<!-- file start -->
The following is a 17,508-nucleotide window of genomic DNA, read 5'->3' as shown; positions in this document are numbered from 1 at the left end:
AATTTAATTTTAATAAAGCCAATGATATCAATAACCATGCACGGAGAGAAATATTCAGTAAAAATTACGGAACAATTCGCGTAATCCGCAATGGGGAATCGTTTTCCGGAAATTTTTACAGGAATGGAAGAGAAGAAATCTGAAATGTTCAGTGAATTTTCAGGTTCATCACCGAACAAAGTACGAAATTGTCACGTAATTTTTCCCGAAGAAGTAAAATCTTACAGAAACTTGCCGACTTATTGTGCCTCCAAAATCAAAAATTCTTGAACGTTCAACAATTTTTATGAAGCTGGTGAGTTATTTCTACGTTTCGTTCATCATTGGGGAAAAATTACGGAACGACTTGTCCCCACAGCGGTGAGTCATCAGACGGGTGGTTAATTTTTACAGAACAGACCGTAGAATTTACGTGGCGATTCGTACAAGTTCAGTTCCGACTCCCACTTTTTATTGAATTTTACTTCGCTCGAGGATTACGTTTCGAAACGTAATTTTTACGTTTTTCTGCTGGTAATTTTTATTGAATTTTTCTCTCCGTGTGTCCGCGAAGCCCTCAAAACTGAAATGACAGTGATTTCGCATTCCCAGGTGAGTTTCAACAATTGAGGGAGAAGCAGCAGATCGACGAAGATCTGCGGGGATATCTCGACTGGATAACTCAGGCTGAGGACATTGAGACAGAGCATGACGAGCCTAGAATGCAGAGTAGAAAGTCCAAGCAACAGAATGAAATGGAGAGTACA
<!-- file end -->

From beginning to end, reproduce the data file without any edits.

The following is a 17,508-nucleotide window of genomic DNA, read 5'->3' as shown; positions in this document are numbered from 1 at the left end:
AATTTAATTTTAATAAAGCCAATGATATCAATAACCATGCACGGAGAGAAATATTCAGTAAAAATTACGGAACAATTCGCGTAATCCGCAATGGGGAATCGTTTTCCGGAAATTTTTACAGGAATGGAAGAGAAGAAATCTGAAATGTTCAGTGAATTTTCAGGTTCATCACCGAACAAAGTACGAAATTGTCACGTAATTTTTCCCGAAGAAGTAAAATCTTACAGAAACTTGCCGACTTATTGTGCCTCCAAAATCAAAAATTCTTGAACGTTCAACAATTTTTATGAAGCTGGTGAGTTATTTCTACGTTTCGTTCATCATTGGGGAAAAATTACGGAACGACTTGTCCCCACAGCGGTGAGTCATCAGACGGGTGGTTAATTTTTACAGAACAGACCGTAGAATTTACGTGGCGATTCGTACAAGTTCAGTTCCGACTCCCACTTTTTATTGAATTTTACTTCGCTCGAGGATTACGTTTCGAAACGTAATTTTTACGTTTTTCTGCTGGTAATTTTTATTGAATTTTTCTCTCCGTGTGTCCGCGAAGCCCTCAAAACTGAAATGACAGTGATTTCGCATTCCCAGGTGAGTTTCAACAATTGAGGGAGAAGCAGCAGATCGACGAAGATCTGCGGGGATATCTCGACTGGATAACTCAGGCTGAGGACATTGAGACAGAGCATGACGAGCCTAGAATGCAGAGTAGAAAGTCCAAGCAACAGAATGAAATGGAGAGTACA